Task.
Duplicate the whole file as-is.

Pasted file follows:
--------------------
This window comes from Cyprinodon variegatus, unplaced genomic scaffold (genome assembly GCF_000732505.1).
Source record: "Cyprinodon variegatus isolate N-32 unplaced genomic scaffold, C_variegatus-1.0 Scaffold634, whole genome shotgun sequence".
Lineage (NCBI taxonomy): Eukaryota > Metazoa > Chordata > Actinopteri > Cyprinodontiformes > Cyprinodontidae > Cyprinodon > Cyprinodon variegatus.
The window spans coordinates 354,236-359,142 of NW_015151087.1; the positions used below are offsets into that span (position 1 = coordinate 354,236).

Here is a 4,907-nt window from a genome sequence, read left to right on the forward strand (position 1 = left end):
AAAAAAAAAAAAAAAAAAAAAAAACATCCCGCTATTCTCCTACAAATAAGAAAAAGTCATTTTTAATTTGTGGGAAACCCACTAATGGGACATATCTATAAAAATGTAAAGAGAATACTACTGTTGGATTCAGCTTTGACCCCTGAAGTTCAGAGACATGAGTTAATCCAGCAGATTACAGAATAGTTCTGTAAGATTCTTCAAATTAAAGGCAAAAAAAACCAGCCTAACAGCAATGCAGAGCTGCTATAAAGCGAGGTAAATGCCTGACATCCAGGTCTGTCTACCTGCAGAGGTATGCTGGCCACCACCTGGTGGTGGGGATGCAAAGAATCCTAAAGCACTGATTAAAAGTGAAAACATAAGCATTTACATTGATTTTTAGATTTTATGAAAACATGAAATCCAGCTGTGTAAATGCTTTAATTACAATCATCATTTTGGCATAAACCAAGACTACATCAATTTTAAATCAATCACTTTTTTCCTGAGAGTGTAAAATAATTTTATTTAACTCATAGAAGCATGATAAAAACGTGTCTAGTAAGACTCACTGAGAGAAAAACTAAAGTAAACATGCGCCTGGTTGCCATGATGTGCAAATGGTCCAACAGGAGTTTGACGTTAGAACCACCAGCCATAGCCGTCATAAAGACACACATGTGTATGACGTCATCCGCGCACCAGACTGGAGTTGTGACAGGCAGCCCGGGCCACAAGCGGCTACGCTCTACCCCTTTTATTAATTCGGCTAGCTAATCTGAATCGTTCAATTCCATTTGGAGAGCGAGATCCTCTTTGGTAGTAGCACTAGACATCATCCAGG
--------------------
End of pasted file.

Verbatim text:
This window comes from Cyprinodon variegatus, unplaced genomic scaffold (genome assembly GCF_000732505.1).
Source record: "Cyprinodon variegatus isolate N-32 unplaced genomic scaffold, C_variegatus-1.0 Scaffold634, whole genome shotgun sequence".
Lineage (NCBI taxonomy): Eukaryota > Metazoa > Chordata > Actinopteri > Cyprinodontiformes > Cyprinodontidae > Cyprinodon > Cyprinodon variegatus.
The window spans coordinates 354,236-359,142 of NW_015151087.1; the positions used below are offsets into that span (position 1 = coordinate 354,236).

Here is a 4,907-nt window from a genome sequence, read left to right on the forward strand (position 1 = left end):
AAAAAAAAAAAAAAAAAAAAAAAACATCCCGCTATTCTCCTACAAATAAGAAAAAGTCATTTTTAATTTGTGGGAAACCCACTAATGGGACATATCTATAAAAATGTAAAGAGAATACTACTGTTGGATTCAGCTTTGACCCCTGAAGTTCAGAGACATGAGTTAATCCAGCAGATTACAGAATAGTTCTGTAAGATTCTTCAAATTAAAGGCAAAAAAAACCAGCCTAACAGCAATGCAGAGCTGCTATAAAGCGAGGTAAATGCCTGACATCCAGGTCTGTCTACCTGCAGAGGTATGCTGGCCACCACCTGGTGGTGGGGATGCAAAGAATCCTAAAGCACTGATTAAAAGTGAAAACATAAGCATTTACATTGATTTTTAGATTTTATGAAAACATGAAATCCAGCTGTGTAAATGCTTTAATTACAATCATCATTTTGGCATAAACCAAGACTACATCAATTTTAAATCAATCACTTTTTTCCTGAGAGTGTAAAATAATTTTATTTAACTCATAGAAGCATGATAAAAACGTGTCTAGTAAGACTCACTGAGAGAAAAACTAAAGTAAACATGCGCCTGGTTGCCATGATGTGCAAATGGTCCAACAGGAGTTTGACGTTAGAACCACCAGCCATAGCCGTCATAAAGACACACATGTGTATGACGTCATCCGCGCACCAGACTGGAGTTGTGACAGGCAGCCCGGGCCACAAGCGGCTACGCTCTACCCCTTTTATTAATTCGGCTAGCTAATCTGAATCGTTCAATTCCATTTGGAGAGCGAGATCCTCTTTGGTAGTAGCACTAGACATCATCCAGG